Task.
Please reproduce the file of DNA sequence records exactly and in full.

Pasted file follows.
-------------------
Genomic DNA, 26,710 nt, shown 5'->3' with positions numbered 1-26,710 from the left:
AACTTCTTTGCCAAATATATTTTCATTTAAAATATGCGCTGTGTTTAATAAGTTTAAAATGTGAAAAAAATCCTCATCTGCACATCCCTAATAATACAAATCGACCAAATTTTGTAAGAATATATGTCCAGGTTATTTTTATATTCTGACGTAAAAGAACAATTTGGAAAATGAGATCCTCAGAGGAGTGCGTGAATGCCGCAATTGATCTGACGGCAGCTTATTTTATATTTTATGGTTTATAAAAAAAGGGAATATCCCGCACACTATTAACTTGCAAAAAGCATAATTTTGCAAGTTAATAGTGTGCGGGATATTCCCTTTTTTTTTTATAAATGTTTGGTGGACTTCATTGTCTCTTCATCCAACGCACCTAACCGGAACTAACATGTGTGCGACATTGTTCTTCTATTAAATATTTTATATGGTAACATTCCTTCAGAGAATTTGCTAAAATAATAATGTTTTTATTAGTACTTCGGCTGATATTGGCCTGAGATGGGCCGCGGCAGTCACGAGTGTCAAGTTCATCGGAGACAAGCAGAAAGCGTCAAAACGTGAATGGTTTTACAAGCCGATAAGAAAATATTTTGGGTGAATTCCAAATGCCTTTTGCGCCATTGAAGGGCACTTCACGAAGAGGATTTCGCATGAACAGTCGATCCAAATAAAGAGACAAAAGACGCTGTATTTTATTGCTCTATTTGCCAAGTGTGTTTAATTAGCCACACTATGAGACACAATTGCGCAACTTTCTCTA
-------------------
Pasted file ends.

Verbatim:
Genomic DNA, 26,710 nt, shown 5'->3' with positions numbered 1-26,710 from the left:
AACTTCTTTGCCAAATATATTTTCATTTAAAATATGCGCTGTGTTTAATAAGTTTAAAATGTGAAAAAAATCCTCATCTGCACATCCCTAATAATACAAATCGACCAAATTTTGTAAGAATATATGTCCAGGTTATTTTTATATTCTGACGTAAAAGAACAATTTGGAAAATGAGATCCTCAGAGGAGTGCGTGAATGCCGCAATTGATCTGACGGCAGCTTATTTTATATTTTATGGTTTATAAAAAAAGGGAATATCCCGCACACTATTAACTTGCAAAAAGCATAATTTTGCAAGTTAATAGTGTGCGGGATATTCCCTTTTTTTTTTATAAATGTTTGGTGGACTTCATTGTCTCTTCATCCAACGCACCTAACCGGAACTAACATGTGTGCGACATTGTTCTTCTATTAAATATTTTATATGGTAACATTCCTTCAGAGAATTTGCTAAAATAATAATGTTTTTATTAGTACTTCGGCTGATATTGGCCTGAGATGGGCCGCGGCAGTCACGAGTGTCAAGTTCATCGGAGACAAGCAGAAAGCGTCAAAACGTGAATGGTTTTACAAGCCGATAAGAAAATATTTTGGGTGAATTCCAAATGCCTTTTGCGCCATTGAAGGGCACTTCACGAAGAGGATTTCGCATGAACAGTCGATCCAAATAAAGAGACAAAAGACGCTGTATTTTATTGCTCTATTTGCCAAGTGTGTTTAATTAGCCACACTATGAGACACAATTGCGCAACTTTCTCTA